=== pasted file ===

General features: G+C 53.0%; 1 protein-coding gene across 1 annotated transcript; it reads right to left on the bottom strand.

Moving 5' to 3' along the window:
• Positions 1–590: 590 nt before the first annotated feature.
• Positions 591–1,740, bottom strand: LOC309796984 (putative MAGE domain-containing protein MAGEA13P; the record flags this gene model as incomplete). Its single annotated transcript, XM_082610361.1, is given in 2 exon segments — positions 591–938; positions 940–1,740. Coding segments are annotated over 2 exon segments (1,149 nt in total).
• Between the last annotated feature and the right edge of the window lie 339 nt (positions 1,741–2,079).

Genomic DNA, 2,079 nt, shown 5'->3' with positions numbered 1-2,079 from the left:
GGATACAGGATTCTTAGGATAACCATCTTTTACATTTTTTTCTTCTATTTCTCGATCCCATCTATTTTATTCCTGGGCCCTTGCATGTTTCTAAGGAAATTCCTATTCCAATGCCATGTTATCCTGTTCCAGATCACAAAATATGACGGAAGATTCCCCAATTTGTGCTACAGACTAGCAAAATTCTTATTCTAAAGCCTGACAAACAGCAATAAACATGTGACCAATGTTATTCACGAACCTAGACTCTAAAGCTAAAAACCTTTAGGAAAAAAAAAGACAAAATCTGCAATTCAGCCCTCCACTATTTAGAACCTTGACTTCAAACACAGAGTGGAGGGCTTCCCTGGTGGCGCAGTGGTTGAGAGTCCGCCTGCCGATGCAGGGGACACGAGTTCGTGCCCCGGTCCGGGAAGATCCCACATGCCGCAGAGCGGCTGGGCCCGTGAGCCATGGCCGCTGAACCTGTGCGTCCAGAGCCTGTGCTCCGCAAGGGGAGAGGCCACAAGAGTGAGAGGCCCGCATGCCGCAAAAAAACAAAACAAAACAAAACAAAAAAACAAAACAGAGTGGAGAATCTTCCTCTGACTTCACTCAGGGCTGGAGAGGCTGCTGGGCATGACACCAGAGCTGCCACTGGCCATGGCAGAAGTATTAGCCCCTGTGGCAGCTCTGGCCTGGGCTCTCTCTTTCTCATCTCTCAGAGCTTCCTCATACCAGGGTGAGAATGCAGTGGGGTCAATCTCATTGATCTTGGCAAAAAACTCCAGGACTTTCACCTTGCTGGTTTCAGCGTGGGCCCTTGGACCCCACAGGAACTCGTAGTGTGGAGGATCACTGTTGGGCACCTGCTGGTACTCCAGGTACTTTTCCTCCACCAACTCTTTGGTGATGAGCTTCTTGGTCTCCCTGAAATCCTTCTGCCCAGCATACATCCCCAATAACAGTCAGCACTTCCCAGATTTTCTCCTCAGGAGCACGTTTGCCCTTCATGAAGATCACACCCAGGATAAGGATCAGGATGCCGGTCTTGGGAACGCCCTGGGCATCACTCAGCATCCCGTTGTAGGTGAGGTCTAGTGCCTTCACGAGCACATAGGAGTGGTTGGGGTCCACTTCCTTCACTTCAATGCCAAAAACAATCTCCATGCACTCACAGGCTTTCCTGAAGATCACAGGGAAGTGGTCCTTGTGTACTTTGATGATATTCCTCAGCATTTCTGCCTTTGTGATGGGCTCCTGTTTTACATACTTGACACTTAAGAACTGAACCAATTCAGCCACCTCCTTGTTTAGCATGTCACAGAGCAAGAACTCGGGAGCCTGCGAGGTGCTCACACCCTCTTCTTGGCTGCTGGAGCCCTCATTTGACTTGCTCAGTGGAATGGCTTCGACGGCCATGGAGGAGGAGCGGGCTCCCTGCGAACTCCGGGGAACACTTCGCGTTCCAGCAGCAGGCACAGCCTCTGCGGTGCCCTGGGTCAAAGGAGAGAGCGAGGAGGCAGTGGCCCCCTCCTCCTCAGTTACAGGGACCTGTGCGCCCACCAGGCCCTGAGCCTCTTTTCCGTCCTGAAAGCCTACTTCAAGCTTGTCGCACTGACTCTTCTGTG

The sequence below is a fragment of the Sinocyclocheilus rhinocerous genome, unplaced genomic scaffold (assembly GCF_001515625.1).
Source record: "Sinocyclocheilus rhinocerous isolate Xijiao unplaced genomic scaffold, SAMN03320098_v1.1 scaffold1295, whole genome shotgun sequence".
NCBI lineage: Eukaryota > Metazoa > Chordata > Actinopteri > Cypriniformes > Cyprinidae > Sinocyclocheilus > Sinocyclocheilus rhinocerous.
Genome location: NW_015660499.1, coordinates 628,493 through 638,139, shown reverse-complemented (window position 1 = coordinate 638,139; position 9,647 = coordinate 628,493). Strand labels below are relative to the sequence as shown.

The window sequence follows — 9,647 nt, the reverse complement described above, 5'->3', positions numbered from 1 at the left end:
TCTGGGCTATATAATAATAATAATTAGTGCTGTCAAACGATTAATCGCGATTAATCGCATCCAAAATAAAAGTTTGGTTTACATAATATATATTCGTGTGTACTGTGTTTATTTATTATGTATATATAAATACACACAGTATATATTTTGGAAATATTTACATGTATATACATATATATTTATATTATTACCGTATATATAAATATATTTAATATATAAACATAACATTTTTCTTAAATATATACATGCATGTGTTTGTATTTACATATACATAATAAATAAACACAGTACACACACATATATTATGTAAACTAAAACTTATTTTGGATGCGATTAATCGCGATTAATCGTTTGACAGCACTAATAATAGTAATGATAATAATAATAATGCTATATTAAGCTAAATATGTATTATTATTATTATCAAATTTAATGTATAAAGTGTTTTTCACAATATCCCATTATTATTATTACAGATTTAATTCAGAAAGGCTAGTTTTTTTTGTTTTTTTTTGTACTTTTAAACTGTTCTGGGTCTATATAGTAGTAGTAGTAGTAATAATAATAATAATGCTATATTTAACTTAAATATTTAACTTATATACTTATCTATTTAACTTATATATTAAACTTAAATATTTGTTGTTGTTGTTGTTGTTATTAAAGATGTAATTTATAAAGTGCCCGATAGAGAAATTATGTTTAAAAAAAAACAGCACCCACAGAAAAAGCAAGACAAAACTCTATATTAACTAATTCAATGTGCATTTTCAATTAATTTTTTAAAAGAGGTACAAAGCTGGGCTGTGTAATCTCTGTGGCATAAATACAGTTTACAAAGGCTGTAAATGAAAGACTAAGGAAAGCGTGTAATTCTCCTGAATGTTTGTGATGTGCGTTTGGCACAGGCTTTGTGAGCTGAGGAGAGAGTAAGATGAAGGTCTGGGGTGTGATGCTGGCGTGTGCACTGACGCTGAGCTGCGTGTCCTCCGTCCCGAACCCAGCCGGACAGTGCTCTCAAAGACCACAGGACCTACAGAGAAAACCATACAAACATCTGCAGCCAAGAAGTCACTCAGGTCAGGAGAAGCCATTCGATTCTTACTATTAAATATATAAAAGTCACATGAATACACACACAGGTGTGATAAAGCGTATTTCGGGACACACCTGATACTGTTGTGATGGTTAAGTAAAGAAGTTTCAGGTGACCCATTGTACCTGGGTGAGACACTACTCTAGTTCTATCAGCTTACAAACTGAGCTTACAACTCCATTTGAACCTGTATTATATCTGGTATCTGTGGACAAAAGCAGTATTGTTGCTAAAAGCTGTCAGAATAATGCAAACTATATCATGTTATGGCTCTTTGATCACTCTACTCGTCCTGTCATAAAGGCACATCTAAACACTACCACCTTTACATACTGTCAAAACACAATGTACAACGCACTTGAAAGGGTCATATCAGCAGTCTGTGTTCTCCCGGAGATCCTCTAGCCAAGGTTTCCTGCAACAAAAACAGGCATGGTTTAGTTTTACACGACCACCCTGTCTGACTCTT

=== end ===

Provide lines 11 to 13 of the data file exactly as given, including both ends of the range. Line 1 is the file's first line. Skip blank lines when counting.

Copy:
Genome location: NW_015660499.1, coordinates 628,493 through 638,139, shown reverse-complemented (window position 1 = coordinate 638,139; position 9,647 = coordinate 628,493). Strand labels below are relative to the sequence as shown.

The window sequence follows — 9,647 nt, the reverse complement described above, 5'->3', positions numbered from 1 at the left end:
TCTGGGCTATATAATAATAATAATTAGTGCTGTCAAACGATTAATCGCGATTAATCGCATCCAAAATAAAAGTTTGGTTTACATAATATATATTCGTGTGTACTGTGTTTATTTATTATGTATATATAAATACACACAGTATATATTTTGGAAATATTTACATGTATATACATATATATTTATATTATTACCGTATATATAAATATATTTAATATATAAACATAACATTTTTCTTAAATATATACATGCATGTGTTTGTATTTACATATACATAATAAATAAACACAGTACACACACATATATTATGTAAACTAAAACTTATTTTGGATGCGATTAATCGCGATTAATCGTTTGACAGCACTAATAATAGTAATGATAATAATAATAATGCTATATTAAGCTAAATATGTATTATTATTATTATCAAATTTAATGTATAAAGTGTTTTTCACAATATCCCATTATTATTATTACAGATTTAATTCAGAAAGGCTAGTTTTTTTTGTTTTTTTTTGTACTTTTAAACTGTTCTGGGTCTATATAGTAGTAGTAGTAGTAATAATAATAATAATGCTATATTTAACTTAAATATTTAACTTATATACTTATCTATTTAACTTATATATTAAACTTAAATATTTGTTGTTGTTGTTGTTGTTATTAAAGATGTAATTTATAAAGTGCCCGATAGAGAAATTATGTTTAAAAAAAAACAGCACCCACAGAAAAAGCAAGACAAAACTCTATATTAACTAATTCAATGTGCATTTTCAATTAATTTTTTAAAAGAGGTACAAAGCTGGGCTGTGTAATCTCTGTGGCATAAATACAGTTTACAAAGGCTGTAAATGAAAGACTAAGGAAAGCGTGTAATTCTCCTGAATGTTTGTGATGTGCGTTTGGCACAGGCTTTGTGAGCTGAGGAGAGAGTAAGATGAAGGTCTGGGGTGTGATGCTGGCGTGTGCACTGACGCTGAGCTGCGTGTCCTCCGTCCCGAACCCAGCCGGACAGTGCTCTCAAAGACCACAGGACCTACAGAGAAAACCATACAAACATCTGCAGCCAAGAAGTCACTCAGGTCAGGAGAAGCCATTCGATTCTTACTATTAAATATATAAAAGTCACATGAATACACACACAGGTGTGATAAAGCGTATTTCGGGACACACCTGATACTGTTGTGATGGTTAAGTAAAGAAGTTTCAGGTGACCCATTGTACCTGGGTGAGACACTACTCTAGTTCTATCAGCTTACAAACTGAGCTTACAACTCCATTTGAACCTGTATTATATCTGGTATCTGTGGACAAAAGCAGTATTGTTGCTAAAAGCTGTCAGAATAATGCAAACTATATCATGTTATGGCTCTTTGATCACTCTACTCGTCCTGTCATAAAGGCACATCTAAACACTACCACCTTTACATACTGTCAAAACACAATGTACAACGCACTTGAAAGGGTCATATCAGCAGTCTGTGTTCTCCCGGAGATCCTCTAGCCAAGGTTTCCTGCAACAAAAACAGGCATGGTTTAGTTTTACACGACCACCCTGTCTGACTCTT